A New Need For "Uniform" Policies: NLRB Reverses Course, Provides Greater Protection To Employees Who Display Political Slogans On Work Uniforms


Employment Law Monthly

Most private employers probably believe they can exercise a great degree of control over what their employees wear, especially if those employees engage with clients or customers every day. In particular, most private employers probably feel that they can prohibit their employees from wearing, writing, or otherwise showing political or similar slogans on their work uniforms or generally on their person. After all, private employees do not have traditional First Amendment free speech rights in the workplace, and private employers have a vested interest in protecting customer and client relationships.

From 2020 up until about a month ago, the National Labor Relations Board (NLRB) agreed. In 2020, the NLRB issued a decision holding that Whole Foods did not violate the labor rights of its employees when it disciplined them for wearing accessories containing the “Black Lives Matter” slogan. Rather, the NLRB concluded that Whole Foods had the right to avoid the “controversy and conflict” that the messaging “would invite.” The NLRB’s decision seemed quite clear: whatever employees might be permitted to do outside of work, they were not free to express their private political opinions on company time. 

Critically, the NLRB is a federal agency and its members are appointed by the President. Unlike courts, the NLRB is not bound by the concept of precedent -- a legal principle by which courts abide and that requires them in most instances to adhere to prior decisions. Instead, the NLRB’s decisions often depend on the political persuasion of its members, which in turn depend on the political preferences of the President. Consequently, the NLRB can and often does revisit prior issues and change course.

As is its prerogative, the NLRB seems to have reversed course on the issue of employees displaying political slogans on their work uniforms. In a decision dated February 21, 2024, the NLRB held that Home Depot had violated federal labor law by prohibiting an employee from wearing an apron with the slogan “BLM” (Black Lives Matter) written on it. Although it did not reference the prior Whole Foods decision, the NLRB appeared to distinguish it by noting that the Home Depot employee was engaged in “concerted activity” under the National Labor Relations Act because the employee chose to display the insignia amid numerous complaints of racial discrimination by other employees and customers at the employee’s work location. The Board explained that workers “have the right to join together to improve their working conditions -- including by protesting racial discrimination in the workplace.” Moreover, “an employee who acts individually to support a group protest regarding a workplace issue” is protected under federal labor law.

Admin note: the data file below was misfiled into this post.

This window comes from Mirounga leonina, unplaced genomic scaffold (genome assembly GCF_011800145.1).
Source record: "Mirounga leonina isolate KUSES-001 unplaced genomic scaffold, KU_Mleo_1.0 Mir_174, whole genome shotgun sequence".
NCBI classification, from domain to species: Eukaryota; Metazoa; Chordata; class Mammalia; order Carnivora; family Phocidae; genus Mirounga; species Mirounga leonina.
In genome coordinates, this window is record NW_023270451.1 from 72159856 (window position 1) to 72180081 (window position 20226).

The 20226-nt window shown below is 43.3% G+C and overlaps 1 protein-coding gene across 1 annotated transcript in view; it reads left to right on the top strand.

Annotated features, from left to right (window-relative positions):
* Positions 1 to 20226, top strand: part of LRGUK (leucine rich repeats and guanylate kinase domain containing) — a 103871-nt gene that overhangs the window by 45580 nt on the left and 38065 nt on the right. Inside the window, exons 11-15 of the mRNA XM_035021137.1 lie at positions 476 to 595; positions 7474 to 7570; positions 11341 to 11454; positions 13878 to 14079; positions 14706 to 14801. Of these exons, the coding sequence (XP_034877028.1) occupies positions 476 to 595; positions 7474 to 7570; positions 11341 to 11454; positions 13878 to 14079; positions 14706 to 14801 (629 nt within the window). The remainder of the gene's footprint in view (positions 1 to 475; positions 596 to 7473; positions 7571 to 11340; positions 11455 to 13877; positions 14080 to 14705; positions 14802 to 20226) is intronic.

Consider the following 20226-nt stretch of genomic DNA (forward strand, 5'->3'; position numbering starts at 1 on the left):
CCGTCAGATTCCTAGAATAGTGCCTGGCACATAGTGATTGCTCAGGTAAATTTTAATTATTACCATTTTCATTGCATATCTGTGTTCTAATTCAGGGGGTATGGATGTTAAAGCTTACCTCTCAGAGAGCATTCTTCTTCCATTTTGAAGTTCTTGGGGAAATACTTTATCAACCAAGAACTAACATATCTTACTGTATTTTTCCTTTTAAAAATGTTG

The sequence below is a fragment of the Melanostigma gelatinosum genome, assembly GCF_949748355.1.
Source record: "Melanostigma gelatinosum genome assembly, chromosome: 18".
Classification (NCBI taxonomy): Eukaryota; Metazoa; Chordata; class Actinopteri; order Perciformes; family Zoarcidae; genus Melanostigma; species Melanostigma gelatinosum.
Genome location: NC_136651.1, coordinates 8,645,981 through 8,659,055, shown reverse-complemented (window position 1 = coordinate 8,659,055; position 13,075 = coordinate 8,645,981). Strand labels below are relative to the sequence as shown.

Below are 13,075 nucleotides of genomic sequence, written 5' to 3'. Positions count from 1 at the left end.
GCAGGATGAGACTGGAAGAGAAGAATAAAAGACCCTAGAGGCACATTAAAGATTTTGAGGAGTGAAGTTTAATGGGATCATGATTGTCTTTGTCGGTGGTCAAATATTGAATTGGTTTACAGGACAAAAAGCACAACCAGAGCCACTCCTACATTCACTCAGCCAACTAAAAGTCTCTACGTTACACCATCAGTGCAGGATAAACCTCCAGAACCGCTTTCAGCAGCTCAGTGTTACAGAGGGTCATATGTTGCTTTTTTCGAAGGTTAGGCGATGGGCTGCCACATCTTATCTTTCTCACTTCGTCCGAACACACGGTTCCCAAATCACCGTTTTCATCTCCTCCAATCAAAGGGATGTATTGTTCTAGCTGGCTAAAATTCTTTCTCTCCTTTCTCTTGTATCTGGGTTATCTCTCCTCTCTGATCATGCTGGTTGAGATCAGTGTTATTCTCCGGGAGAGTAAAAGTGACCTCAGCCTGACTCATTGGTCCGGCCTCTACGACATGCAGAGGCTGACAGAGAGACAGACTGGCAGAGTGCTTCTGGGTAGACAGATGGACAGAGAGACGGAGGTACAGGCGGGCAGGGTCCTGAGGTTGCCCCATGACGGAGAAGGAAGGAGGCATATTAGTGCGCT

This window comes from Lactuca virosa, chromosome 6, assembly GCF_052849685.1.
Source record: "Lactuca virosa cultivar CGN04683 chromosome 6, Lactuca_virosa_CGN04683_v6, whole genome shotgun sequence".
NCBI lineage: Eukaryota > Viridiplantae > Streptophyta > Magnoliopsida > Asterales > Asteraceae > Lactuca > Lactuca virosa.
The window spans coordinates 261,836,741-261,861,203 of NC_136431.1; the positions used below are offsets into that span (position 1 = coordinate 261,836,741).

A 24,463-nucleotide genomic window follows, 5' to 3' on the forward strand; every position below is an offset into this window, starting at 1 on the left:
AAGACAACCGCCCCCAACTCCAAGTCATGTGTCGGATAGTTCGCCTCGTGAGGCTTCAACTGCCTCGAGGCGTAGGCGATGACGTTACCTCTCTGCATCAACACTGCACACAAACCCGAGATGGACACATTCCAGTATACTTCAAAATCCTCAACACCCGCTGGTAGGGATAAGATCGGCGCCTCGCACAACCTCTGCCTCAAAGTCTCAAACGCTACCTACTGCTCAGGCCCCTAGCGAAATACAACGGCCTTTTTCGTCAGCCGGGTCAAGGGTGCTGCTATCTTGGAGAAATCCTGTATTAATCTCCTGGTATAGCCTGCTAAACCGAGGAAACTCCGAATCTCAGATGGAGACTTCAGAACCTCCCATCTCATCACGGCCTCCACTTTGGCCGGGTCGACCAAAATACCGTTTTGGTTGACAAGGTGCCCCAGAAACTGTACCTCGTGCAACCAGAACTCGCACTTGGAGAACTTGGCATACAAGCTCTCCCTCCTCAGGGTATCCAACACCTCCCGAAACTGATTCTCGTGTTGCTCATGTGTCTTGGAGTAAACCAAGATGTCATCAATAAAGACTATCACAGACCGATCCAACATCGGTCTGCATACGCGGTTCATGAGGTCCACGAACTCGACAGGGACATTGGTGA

The NLRB’s explanation notwithstanding, the decision is a clear departure from its prior holding in Whole Foods and a warning to employers who are overzealous in policing employee dress and political activity. 

In general, employers should follow several basic principles to guide decisions in this area:

  1. Employees who engage in activity designed to address discrimination or other such issues in the workplace are protected by federal labor law from disciplinary action. 
  2. Employees who engage in activity designed to address discrimination or other social issues, in general, may not necessarily be protected in all instances, although employers still should exercise caution and consult with their counsel before taking any action.
  3. Employers should enforce dress codes and other policies uniformly. To the extent employers do not enforce dress codes and other similar policies clearly, consistently, and equally, they are opening themselves to discrimination and retaliation claims, and potential NLRB claims.

Porzio's team of employment and labor attorneys are ready to assist employers in reviewing, preparing, and revising policy documentation and employee handbooks to align with the NLRB’s new guidance.